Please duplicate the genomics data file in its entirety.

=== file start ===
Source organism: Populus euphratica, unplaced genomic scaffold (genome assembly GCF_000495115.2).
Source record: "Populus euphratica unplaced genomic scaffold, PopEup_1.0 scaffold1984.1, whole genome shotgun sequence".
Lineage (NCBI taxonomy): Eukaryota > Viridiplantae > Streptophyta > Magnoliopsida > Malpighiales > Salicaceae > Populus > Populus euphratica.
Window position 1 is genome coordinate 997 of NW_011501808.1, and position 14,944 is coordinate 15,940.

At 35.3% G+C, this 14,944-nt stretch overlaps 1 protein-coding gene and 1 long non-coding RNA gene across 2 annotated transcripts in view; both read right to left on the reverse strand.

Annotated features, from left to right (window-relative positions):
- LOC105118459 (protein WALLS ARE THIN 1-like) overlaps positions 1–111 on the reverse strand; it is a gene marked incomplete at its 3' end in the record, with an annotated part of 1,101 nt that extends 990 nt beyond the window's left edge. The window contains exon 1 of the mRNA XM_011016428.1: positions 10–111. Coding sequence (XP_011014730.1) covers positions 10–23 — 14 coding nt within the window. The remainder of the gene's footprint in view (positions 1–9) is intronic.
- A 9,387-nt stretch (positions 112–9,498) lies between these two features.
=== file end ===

Source organism: Populus euphratica, unplaced genomic scaffold (genome assembly GCF_000495115.2).
Source record: "Populus euphratica unplaced genomic scaffold, PopEup_1.0 scaffold1984.1, whole genome shotgun sequence".
Lineage (NCBI taxonomy): Eukaryota > Viridiplantae > Streptophyta > Magnoliopsida > Malpighiales > Salicaceae > Populus > Populus euphratica.
Window position 1 is genome coordinate 997 of NW_011501808.1, and position 14,944 is coordinate 15,940.

At 35.3% G+C, this 14,944-nt stretch overlaps 1 protein-coding gene and 1 long non-coding RNA gene across 2 annotated transcripts in view; both read right to left on the reverse strand.

Annotated features, from left to right (window-relative positions):
- LOC105118459 (protein WALLS ARE THIN 1-like) overlaps positions 1–111 on the reverse strand; it is a gene marked incomplete at its 3' end in the record, with an annotated part of 1,101 nt that extends 990 nt beyond the window's left edge. The window contains exon 1 of the mRNA XM_011016428.1: positions 10–111. Coding sequence (XP_011014730.1) covers positions 10–23 — 14 coding nt within the window. The remainder of the gene's footprint in view (positions 1–9) is intronic.
- A 9,387-nt stretch (positions 112–9,498) lies between these two features.